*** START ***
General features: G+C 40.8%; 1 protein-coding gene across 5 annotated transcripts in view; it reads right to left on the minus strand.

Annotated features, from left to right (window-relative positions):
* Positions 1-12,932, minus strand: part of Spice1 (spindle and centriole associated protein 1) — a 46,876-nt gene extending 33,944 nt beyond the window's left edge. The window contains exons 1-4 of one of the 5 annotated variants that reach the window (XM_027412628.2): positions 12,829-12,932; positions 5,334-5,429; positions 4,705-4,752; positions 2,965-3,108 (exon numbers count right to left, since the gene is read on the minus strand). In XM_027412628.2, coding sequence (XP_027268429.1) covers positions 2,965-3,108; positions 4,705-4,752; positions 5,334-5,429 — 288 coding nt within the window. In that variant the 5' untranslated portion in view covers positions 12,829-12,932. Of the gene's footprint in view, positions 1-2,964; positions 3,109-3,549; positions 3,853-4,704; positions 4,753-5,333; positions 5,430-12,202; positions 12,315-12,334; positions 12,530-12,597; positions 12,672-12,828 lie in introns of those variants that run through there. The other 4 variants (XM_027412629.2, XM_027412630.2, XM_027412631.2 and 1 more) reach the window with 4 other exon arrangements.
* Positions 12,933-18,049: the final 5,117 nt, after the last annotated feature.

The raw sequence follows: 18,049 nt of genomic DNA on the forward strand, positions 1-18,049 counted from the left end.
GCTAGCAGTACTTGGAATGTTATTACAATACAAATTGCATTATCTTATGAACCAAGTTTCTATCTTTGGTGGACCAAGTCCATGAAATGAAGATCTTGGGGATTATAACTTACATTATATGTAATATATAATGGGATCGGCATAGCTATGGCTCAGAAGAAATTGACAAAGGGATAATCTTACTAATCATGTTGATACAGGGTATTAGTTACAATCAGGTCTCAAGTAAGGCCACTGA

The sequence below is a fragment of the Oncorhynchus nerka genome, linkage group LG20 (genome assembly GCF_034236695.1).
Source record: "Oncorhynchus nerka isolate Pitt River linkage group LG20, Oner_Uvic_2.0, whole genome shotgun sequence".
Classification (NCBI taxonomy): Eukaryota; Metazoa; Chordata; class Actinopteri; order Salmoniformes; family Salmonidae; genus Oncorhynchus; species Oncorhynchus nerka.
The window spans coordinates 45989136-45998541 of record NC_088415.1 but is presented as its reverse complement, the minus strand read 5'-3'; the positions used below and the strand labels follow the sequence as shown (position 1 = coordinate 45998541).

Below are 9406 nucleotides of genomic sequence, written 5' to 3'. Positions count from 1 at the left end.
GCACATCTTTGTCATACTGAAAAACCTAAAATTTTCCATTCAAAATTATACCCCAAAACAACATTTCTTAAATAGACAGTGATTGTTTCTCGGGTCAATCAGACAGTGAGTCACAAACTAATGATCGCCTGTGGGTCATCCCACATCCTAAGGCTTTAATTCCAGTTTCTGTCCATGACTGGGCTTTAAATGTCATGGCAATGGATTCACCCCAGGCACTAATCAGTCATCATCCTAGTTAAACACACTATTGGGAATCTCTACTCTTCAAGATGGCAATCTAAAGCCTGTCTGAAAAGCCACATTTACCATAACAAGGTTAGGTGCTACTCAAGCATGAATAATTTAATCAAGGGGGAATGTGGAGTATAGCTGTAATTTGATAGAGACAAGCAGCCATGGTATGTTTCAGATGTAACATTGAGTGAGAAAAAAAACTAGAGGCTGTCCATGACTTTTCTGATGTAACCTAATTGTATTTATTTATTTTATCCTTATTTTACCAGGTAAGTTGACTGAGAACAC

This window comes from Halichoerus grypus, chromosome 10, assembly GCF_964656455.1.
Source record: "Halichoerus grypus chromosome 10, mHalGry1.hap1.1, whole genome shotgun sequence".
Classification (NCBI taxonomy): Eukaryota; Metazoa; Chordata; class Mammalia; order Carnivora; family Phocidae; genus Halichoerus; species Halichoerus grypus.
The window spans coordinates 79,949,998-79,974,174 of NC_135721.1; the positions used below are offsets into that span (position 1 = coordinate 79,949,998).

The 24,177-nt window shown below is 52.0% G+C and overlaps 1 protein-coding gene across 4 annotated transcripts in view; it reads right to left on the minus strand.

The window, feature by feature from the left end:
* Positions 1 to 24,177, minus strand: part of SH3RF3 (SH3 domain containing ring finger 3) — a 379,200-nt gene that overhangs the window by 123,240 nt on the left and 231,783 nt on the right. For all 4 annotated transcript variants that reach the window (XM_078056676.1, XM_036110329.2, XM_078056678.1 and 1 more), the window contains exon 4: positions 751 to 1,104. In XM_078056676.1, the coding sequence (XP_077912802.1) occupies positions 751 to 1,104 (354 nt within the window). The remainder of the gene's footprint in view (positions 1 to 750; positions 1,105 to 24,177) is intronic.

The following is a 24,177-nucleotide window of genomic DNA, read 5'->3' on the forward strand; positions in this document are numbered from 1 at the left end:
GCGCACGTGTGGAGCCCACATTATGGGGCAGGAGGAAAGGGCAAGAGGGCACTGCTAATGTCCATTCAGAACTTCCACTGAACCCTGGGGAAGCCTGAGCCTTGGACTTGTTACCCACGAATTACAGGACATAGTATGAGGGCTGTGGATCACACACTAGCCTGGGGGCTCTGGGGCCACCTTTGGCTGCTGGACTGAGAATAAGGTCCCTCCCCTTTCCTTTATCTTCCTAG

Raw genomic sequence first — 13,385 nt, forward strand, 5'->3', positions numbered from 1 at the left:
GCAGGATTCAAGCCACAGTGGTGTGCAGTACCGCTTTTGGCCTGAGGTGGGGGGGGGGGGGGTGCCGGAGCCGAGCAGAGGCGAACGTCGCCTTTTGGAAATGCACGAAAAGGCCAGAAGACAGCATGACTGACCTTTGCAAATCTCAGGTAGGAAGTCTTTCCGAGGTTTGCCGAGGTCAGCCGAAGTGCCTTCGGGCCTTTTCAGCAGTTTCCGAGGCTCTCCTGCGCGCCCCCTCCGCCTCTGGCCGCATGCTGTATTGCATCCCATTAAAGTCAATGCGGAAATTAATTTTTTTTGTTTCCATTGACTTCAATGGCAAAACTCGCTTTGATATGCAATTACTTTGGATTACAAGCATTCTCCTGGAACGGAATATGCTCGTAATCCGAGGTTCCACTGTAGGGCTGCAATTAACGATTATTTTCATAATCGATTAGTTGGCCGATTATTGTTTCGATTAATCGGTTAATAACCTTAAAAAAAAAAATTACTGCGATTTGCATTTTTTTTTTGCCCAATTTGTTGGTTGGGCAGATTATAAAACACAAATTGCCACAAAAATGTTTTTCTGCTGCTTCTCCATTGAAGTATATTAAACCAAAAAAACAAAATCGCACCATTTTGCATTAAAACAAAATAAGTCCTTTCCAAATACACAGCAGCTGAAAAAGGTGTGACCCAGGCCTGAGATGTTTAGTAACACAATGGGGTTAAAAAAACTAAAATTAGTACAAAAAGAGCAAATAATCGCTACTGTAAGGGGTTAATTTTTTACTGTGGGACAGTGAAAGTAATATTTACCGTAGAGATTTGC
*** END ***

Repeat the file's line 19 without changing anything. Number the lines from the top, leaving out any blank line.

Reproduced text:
* Positions 1 to 24,177, minus strand: part of SH3RF3 (SH3 domain containing ring finger 3) — a 379,200-nt gene that overhangs the window by 123,240 nt on the left and 231,783 nt on the right. For all 4 annotated transcript variants that reach the window (XM_078056676.1, XM_036110329.2, XM_078056678.1 and 1 more), the window contains exon 4: positions 751 to 1,104. In XM_078056676.1, the coding sequence (XP_077912802.1) occupies positions 751 to 1,104 (354 nt within the window). The remainder of the gene's footprint in view (positions 1 to 750; positions 1,105 to 24,177) is intronic.